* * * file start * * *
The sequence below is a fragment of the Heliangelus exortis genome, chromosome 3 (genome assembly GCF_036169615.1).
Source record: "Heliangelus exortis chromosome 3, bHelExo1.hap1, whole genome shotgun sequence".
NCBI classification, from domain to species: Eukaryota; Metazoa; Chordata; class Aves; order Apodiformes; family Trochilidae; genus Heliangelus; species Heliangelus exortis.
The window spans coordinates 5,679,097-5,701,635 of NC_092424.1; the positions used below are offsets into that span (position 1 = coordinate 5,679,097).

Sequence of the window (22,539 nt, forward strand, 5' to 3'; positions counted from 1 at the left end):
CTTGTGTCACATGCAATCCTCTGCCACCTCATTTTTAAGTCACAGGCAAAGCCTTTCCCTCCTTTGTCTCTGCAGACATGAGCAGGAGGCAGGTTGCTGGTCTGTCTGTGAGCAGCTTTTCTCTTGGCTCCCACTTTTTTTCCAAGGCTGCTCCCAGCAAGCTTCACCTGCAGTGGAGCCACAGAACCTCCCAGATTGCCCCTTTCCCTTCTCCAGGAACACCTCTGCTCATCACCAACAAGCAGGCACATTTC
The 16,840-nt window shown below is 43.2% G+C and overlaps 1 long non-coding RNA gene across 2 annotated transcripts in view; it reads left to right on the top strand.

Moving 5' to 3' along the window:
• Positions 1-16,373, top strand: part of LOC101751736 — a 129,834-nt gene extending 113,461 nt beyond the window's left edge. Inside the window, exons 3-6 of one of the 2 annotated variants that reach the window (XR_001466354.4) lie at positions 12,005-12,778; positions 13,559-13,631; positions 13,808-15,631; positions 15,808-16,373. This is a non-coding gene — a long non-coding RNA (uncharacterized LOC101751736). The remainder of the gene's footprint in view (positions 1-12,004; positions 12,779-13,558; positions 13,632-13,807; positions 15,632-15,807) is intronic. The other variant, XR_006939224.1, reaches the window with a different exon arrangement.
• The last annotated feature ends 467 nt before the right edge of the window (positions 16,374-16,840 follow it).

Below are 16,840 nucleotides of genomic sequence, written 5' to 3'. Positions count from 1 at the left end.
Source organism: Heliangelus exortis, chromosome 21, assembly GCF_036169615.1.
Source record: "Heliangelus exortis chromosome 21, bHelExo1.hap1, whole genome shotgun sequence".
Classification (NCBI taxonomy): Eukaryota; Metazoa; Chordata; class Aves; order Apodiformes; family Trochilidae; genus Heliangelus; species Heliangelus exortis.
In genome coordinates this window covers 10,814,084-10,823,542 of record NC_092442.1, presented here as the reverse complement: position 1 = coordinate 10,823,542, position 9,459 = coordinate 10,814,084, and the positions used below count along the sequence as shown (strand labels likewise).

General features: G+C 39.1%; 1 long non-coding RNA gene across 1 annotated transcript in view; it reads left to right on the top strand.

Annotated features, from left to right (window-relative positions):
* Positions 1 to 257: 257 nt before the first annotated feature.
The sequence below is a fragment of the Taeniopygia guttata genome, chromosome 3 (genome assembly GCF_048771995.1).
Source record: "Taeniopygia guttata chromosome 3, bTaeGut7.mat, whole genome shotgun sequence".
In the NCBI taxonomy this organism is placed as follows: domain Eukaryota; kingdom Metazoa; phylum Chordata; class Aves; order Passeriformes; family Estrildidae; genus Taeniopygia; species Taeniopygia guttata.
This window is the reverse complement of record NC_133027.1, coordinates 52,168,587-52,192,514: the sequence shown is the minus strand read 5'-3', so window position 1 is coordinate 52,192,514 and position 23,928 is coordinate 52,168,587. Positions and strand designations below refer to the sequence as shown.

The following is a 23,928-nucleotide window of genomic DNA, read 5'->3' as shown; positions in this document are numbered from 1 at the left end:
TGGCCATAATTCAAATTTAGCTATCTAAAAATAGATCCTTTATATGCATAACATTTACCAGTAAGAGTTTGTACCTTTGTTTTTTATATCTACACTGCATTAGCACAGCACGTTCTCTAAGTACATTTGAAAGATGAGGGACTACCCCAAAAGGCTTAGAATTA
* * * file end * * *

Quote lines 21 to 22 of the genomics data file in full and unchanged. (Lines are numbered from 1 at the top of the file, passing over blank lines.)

In the NCBI taxonomy this organism is placed as follows: domain Eukaryota; kingdom Metazoa; phylum Chordata; class Aves; order Passeriformes; family Estrildidae; genus Taeniopygia; species Taeniopygia guttata.
This window is the reverse complement of record NC_133027.1, coordinates 52,168,587-52,192,514: the sequence shown is the minus strand read 5'-3', so window position 1 is coordinate 52,192,514 and position 23,928 is coordinate 52,168,587. Positions and strand designations below refer to the sequence as shown.